Lakewood dangles carrot for PO cops

The lure of higher pay and plush benefits may be too much for Port Orchard to compete with. As of this week, at least two and up to five of the city’s police officers have applied for permanent positions at Lakewood’s new police force.

Lakewood, a Tacoma suburb that incorporated in 1996, recently decided to cancel its contract with the Pierce County Sheriff’s Department, which had been providing law enforcement to the area since it incorporated. Last year the cost of the contract apparently got too high and Lakewood decided to go it alone.

Because the area is densely populated and has known crime problems, the nascent department is trying to put together a startup staff of about 100 — 68 officers plus support staff.

To sweeten the deal and help attract experienced officers from neighboring jurisdictions, Lakewood has promised to let each new hire retain his or her tenure place in line for retirement and seniority. This, said Port Orchard Police Chief Al Townsend, is a major perk.

“You can go there with all of your time in Washington state law enforcement,” he said. “Usually, when you leave your department, you’re starting over.”

In addition, Lakewood is offering approximately $10,000 more a year than Port Orchard currently pays its officers.

As a larger department, Townsend continued, it will also likely have more chance for officers to advance. Right now, Port Orchard offers no ranks between sergeant and chief.

This, however, may change.

“When I first got here, it might not have been necessary, but I think we’re approaching that point,” Townsend said.

Complicating matters, the city still has not reached an agreement on the officers’ three-year union contract. The last contract expired in October and Townsend said the matter is still under negotiation.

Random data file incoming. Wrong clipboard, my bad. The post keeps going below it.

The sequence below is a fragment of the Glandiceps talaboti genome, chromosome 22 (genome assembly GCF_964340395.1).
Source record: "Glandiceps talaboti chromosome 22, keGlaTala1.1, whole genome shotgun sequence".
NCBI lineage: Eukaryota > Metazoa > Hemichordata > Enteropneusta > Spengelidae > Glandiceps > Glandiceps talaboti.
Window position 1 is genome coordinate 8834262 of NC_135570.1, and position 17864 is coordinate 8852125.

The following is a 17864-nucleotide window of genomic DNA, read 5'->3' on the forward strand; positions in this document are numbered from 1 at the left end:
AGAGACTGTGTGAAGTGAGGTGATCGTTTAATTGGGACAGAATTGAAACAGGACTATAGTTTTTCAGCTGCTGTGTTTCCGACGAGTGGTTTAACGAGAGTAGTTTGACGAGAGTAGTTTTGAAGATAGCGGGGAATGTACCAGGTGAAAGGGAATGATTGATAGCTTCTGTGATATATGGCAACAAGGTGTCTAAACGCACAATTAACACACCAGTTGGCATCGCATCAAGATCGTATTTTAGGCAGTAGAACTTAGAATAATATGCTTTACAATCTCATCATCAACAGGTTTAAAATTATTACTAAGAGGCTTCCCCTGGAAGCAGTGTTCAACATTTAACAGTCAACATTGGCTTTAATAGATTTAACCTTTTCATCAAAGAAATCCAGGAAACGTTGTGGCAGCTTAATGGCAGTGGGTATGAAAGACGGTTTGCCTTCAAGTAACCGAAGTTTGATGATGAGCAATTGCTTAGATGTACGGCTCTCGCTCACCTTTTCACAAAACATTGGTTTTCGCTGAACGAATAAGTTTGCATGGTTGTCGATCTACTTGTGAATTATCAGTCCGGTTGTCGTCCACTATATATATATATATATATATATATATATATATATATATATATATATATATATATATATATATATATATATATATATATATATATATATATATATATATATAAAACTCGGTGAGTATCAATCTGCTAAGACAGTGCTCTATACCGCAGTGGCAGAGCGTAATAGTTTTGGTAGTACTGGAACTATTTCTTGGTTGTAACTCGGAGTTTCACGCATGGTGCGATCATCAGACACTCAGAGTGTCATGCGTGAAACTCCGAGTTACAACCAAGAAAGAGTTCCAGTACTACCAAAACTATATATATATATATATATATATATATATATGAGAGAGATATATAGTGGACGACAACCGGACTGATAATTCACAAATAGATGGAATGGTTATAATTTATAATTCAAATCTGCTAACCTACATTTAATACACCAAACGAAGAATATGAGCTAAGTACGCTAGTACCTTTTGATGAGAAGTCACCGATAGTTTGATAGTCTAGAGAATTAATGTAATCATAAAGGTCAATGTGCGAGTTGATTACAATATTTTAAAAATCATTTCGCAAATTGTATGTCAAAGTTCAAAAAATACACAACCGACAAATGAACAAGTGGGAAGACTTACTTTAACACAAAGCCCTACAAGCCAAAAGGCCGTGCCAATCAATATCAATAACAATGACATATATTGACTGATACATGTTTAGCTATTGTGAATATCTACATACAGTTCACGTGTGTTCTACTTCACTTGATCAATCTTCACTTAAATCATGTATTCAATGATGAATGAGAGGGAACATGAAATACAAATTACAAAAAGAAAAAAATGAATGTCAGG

Because most of the applying officers have not formally announced their plans and the rest are currently undergoing the Lakewood interview process, Townsend said no one was yet willing to talk on the record about their concerns. However, he said he has heard a lot of frustration from his staff regarding the contract and the protracted negotiations.

Without a contract, Townsend said, the officers can’t tell whether staying will be worth their while.

Townsend wants the city to get the contract signed and stop the “what-iffing” that may be spurring his staff to apply elsewhere.

Moreover, Townsend said he hopes the city takes this incident as incentive to make sure Port Orchard is a competitive employer in the law enforcement field. Losing staff is hard, he said, but attracting top-grade officers is even harder if the city’s pay and benefits scale falls below the area average.

“I think it’s good for the city to see that there are some differences,” Townsend said. “They need to make sure they’re comparing apples to apples.”

Port Orchard Mayor Kim Abel said she doesn’t believe the delay is the result of any squabbling between the city and the union. The city attorney typically handles union negotiations and she said he told her it’s been more a matter of conflicting schedules rather than conflicting viewpoints.

Abel said she couldn’t comment on the negotiations or what is left to be sorted out — both the city and the union tend not to want to “show their hands” ahead of time, she said.

“I know that they’re getting close,” Abel said. “I believe it should be really soon.”

In any case, she added, the city has a policy of applying all new contracts retroactively to the time the previous contract expired. That means even though negotiations have lasted several months, those affected by the contract will be reimbursed any extra pay or benefits they should have received as of October.

At the moment, Townsend isn’t sure how big an effect Lakewood’s offer will have on the department. He said he knows for sure two officers have applied and heard rumors of at least two others as well.

Townsend also suspects at least one of his sergeants will apply — he said although Lakewood’s application window for regular officers has closed, higher ranking officers may still get in.

If Lakewood accepts and the city officers decide to leave, Townsend said Port Orchard will have to pay out a lot of overtime while it looks for replacements. Because the department only supports 19 officers, the loss of even two could be substantial.

In addition, he said, even after the city hires new recruits, it still may have to pay to send them to the police academy for six months at full salary — that salary on top of the overtime still required to cover the new officer’s shift while he or she is away.

“There’s other costs that people don’t really take into consideration,” Townsend said. “We don’t hire many officers, so we want our officers to be the best we can get.”

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